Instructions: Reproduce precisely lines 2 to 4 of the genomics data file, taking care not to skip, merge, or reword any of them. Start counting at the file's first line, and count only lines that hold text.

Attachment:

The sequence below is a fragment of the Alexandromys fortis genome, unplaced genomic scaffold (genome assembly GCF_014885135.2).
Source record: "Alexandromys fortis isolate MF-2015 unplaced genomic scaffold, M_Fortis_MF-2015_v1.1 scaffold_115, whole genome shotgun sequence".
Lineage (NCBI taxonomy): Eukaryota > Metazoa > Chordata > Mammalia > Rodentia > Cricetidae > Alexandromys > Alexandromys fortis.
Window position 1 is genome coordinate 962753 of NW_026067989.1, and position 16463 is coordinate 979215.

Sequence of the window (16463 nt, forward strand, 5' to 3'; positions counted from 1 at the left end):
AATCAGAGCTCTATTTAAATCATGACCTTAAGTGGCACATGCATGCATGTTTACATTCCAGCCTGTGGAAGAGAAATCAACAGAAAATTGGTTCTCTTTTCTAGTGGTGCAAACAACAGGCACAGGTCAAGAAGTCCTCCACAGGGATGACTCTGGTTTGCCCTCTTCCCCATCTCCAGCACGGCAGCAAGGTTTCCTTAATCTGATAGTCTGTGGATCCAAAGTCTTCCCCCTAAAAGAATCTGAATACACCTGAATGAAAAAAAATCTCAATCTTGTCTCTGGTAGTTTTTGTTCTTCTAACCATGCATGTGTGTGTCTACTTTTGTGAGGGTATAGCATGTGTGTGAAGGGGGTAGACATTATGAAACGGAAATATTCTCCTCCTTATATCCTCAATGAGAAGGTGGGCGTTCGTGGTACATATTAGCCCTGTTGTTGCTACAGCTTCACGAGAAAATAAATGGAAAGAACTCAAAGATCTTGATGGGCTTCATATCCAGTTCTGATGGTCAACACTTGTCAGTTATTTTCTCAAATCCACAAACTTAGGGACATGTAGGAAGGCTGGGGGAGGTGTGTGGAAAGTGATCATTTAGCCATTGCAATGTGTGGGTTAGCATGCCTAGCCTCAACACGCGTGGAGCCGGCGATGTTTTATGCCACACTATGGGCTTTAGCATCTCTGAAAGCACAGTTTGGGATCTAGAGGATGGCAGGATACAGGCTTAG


Source record: "Alexandromys fortis isolate MF-2015 unplaced genomic scaffold, M_Fortis_MF-2015_v1.1 scaffold_115, whole genome shotgun sequence".
Lineage (NCBI taxonomy): Eukaryota > Metazoa > Chordata > Mammalia > Rodentia > Cricetidae > Alexandromys > Alexandromys fortis.
Window position 1 is genome coordinate 962753 of NW_026067989.1, and position 16463 is coordinate 979215.